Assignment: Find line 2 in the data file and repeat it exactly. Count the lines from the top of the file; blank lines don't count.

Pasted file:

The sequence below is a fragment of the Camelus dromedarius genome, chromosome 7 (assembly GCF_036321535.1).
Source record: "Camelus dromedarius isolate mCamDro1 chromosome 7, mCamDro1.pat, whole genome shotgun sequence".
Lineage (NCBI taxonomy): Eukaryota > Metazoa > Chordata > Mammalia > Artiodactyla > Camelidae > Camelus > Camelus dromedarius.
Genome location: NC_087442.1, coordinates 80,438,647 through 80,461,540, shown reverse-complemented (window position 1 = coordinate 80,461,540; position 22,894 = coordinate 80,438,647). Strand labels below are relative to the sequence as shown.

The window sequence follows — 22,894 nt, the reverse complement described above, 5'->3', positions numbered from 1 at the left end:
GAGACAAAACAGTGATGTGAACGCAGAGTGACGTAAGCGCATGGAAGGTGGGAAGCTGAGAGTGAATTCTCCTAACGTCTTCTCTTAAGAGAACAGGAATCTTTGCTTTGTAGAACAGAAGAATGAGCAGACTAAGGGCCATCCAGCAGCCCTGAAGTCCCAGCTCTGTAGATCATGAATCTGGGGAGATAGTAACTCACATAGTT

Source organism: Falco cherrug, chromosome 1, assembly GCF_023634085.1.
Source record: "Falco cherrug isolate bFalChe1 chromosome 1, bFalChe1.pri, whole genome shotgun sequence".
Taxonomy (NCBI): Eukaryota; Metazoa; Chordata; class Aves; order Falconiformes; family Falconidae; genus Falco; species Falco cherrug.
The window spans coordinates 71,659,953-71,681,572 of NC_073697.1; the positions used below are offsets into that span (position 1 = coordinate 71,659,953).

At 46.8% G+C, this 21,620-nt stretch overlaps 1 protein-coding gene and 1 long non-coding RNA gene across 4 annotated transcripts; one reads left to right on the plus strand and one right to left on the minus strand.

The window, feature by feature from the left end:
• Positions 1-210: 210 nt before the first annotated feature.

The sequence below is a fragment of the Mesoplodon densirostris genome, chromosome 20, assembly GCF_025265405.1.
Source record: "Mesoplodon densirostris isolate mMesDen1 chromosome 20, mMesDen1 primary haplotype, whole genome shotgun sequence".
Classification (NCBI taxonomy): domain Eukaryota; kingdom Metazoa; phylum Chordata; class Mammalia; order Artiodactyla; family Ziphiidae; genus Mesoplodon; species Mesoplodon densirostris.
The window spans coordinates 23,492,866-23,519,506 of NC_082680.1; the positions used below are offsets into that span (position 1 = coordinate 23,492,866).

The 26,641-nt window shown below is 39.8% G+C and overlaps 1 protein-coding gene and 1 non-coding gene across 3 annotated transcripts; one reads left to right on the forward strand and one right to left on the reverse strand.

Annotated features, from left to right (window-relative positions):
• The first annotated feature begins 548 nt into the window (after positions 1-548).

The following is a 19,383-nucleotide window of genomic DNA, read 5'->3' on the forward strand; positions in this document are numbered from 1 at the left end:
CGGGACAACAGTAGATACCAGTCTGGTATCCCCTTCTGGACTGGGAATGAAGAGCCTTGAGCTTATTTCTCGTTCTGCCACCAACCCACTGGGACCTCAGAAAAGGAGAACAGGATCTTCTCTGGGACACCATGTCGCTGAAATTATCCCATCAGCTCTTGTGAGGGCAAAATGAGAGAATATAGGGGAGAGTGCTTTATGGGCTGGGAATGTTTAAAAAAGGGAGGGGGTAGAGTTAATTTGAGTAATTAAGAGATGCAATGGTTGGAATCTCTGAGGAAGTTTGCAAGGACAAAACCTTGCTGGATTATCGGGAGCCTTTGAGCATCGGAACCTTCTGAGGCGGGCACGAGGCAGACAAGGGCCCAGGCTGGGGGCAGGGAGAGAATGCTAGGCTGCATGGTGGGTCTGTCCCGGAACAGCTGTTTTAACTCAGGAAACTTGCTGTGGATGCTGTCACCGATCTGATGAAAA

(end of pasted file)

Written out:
Source record: "Camelus dromedarius isolate mCamDro1 chromosome 7, mCamDro1.pat, whole genome shotgun sequence".